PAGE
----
Researchers at the National Institute of Standards and Technology (NIST) have developed a new microscope able to view and measure an important but elusive property of the nanoscale magnets used in an advanced, experimental form of digital memory. The new instrument already has demonstrated its utility with initial results that suggest how to limit power consumption in future computer memories.
NIST's heterodyne magneto-optic microwave microscope, or H-MOMM, can measure collective dynamics of the electrons' spinsthe basic phenomenon behind magnetismin individual magnets as small as 100 nanometers in diameter. Nanomagnets are central components of low-power, high-speed "spintronic" computer memory, which might soon replace conventional random-access memory. Spintronics relies on electrons behaving like bar magnets, pointing in different directions to manipulate and store data, whereas conventional electronics rely on charge.
"The measurement technique is entirely novel, the capability that it has enabled is unprecedented, and the scientific results are groundbreaking," project leader Tom Silva says.
As described in a new paper,* NIST researchers used the H-MOMM to quantify, for the first time, the spin relaxation processor dampingin individual nanomagnets. Spin relaxation is related to how much energy is required to switch a unit of spintronic memory between a 0 and a 1 (the bits used to represent data).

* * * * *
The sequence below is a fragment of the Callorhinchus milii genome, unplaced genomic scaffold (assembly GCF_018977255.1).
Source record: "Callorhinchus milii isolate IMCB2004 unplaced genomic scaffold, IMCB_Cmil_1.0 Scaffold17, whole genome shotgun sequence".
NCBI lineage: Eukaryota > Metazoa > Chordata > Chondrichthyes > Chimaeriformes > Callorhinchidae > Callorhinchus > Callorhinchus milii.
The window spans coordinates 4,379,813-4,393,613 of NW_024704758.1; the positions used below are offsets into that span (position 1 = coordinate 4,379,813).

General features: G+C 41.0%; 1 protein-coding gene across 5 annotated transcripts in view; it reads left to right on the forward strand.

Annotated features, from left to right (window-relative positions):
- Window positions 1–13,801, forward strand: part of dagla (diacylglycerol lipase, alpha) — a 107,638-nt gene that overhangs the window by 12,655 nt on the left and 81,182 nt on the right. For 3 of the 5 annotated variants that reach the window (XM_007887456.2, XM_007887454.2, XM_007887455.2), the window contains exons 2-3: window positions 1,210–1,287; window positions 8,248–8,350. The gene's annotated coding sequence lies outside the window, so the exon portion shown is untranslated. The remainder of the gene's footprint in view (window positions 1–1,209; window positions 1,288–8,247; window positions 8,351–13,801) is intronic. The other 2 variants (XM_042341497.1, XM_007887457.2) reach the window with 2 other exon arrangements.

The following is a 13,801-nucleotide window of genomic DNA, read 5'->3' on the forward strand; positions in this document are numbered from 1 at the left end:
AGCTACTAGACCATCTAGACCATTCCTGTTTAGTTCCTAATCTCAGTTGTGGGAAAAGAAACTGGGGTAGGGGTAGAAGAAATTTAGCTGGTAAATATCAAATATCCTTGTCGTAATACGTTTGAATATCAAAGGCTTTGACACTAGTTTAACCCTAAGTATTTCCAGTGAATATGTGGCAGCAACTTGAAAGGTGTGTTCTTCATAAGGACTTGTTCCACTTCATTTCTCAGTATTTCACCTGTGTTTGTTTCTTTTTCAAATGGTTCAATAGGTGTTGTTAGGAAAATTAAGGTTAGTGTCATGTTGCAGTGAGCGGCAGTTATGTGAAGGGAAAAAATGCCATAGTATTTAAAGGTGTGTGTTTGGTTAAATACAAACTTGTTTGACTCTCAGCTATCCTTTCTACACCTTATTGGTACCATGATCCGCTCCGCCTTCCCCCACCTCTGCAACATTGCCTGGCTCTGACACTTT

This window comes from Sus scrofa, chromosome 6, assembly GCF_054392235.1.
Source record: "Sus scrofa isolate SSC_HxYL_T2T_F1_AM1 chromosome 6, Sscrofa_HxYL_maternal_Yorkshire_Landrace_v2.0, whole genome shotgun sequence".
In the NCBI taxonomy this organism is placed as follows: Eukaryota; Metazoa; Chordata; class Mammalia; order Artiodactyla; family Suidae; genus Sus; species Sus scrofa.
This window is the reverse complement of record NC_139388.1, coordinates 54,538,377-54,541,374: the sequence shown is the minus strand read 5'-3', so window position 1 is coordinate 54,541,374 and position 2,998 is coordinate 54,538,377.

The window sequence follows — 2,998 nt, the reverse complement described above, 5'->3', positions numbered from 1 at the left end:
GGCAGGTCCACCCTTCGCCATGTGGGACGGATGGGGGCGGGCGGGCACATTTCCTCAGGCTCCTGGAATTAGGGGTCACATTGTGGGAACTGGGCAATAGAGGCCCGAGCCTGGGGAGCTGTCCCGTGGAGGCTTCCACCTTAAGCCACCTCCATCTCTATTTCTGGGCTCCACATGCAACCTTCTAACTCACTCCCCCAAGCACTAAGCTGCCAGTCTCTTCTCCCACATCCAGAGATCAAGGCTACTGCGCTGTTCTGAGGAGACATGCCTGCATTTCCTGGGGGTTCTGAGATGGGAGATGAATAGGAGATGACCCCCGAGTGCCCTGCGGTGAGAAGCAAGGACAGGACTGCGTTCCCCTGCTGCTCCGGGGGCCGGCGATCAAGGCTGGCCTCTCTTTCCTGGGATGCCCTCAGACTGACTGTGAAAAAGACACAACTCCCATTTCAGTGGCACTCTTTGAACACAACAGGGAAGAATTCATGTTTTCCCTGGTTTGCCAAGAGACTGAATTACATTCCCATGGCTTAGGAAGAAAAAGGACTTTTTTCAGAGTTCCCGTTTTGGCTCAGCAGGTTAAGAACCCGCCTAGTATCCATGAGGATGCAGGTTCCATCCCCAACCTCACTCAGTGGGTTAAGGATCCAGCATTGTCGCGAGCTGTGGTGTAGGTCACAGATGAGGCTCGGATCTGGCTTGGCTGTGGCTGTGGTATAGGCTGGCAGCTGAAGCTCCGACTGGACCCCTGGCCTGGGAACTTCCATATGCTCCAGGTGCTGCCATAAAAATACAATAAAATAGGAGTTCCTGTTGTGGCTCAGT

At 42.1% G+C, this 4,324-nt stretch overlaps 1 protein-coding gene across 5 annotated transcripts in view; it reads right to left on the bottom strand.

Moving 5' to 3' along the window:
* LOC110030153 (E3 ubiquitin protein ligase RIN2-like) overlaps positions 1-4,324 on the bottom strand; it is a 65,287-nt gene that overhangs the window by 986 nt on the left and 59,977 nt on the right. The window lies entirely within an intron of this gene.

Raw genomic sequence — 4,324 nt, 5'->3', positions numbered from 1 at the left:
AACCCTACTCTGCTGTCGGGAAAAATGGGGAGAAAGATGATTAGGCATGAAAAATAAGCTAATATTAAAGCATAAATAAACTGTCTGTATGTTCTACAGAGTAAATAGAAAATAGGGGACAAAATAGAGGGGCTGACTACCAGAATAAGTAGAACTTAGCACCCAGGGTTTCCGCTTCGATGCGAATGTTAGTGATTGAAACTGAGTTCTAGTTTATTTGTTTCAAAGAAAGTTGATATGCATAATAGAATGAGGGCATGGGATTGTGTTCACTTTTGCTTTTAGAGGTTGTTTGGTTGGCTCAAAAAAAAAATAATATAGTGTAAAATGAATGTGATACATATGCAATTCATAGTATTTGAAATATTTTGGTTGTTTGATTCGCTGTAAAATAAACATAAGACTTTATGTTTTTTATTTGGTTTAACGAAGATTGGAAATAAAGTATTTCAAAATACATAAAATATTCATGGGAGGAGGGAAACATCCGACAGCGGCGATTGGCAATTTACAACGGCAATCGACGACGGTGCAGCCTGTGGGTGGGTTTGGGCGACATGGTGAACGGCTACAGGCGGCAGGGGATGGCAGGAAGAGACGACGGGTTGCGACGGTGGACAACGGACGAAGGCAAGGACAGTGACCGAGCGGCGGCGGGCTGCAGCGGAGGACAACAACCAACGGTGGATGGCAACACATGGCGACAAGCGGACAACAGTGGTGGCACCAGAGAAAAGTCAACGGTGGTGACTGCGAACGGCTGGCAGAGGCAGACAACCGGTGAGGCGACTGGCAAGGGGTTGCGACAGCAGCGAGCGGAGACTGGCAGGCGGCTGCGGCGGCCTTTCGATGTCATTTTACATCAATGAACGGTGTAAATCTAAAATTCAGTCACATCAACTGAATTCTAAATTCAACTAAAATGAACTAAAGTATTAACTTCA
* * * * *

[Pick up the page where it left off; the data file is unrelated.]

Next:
The nanomagnets used in experimental spintronic systems are too big to yield their secrets to conventional atomic physics tools yet too small for techniques used with bulk materials. Until now, researchers have been forced to measure the average damping from groups of nanomagnets. The new microscope enabled NIST researchers to study, in detail, the ups and downs of spin excitation in individual magnets made of a layer of a nickel-iron alloy on a sapphire base.
The H-MOMM combines optical and microwave techniques. Two g
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National Institute of Standards and Technology (NIST)